• April 7, 2008: Liberal MP Brenda Chamberlain resigns her seat of Guelph (Ontario).
  • May 25, 2008: Canadian Foreign Affairs Minister Maxime Bernier resigned Sunday (May 25) over an alleged security breach. Trade Minister David Emerson has been appointed to assume Bernier’s duties.
  • June 25, 2008: Prime Minister Harper shuffled his cabinet. David Emerson became Minister of Foreign Affairs, Michael Fortier became Minister of International Trade, Christian Paradis became Minister of Public Works and Government Services (while keeping his title as Secretary of State (Agriculture)), and James Moore became Secretary of State (Asia–Pacific Gateway) (2010 Winter Olympics) (Official Languages).
  • July 25, 2008: The writs of by-election was issued by Elections Canada for the federal by-elections to be held on September 8, 2008, in the ridings of Guelph (Ontario), Saint-Lambert (Quebec) and Westmount—Ville-Marie (Quebec).
  • August 1, 2008: Liberal MP John Godfrey resigned his seat of Don Valley West.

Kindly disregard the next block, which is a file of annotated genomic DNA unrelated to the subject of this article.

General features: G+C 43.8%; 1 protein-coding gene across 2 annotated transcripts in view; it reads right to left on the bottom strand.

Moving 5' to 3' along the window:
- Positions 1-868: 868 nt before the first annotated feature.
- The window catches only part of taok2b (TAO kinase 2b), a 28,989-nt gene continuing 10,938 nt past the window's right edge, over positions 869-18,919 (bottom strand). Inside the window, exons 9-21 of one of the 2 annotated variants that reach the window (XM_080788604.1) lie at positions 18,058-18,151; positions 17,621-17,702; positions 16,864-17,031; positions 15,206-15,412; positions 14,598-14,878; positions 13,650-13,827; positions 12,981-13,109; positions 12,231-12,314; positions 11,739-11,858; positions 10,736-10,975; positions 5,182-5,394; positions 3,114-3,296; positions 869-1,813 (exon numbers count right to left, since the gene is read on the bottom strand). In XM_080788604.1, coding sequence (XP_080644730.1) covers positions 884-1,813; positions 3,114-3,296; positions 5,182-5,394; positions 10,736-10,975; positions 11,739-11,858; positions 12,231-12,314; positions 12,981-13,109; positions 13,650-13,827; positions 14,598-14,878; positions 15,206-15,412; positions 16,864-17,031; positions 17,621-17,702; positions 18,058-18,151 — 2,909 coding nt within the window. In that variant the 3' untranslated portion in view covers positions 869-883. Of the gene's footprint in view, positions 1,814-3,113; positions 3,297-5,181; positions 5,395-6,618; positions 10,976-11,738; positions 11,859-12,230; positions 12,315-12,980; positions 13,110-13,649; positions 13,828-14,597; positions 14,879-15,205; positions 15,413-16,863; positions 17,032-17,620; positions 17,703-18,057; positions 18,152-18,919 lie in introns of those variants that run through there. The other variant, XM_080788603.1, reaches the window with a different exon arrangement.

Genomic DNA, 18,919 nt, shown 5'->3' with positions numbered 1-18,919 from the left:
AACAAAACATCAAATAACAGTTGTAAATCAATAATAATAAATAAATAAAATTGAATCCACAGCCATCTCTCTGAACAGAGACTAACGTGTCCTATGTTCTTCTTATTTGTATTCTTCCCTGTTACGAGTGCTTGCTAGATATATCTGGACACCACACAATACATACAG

• August 17, 2008: The writ of by-election was issued by Elections Canada for the federal by-election to be held on September 22, 2008, in the riding of Don Valley West (Ontario).
  • August 26, 2008: Harper indicates he may call an election for the fall of 2008; Parliament could be dissolved as early as the week of September 1-September 6.
  • August 29, 2008: Harper meets with Gilles Duceppe, the leader of the Bloc Québécois in an attempt to find common ground between the Bloc and the Conservatives.
  • August 30, 2008: Former Liberal MP Blair Wilson joins the Green Party after being an Independent for nearly a year in the riding of West Vancouver—Sunshine Coast—Sea to Sky Country in British Columbia. Wilson becomes the first Member of Parliament for the Green Party.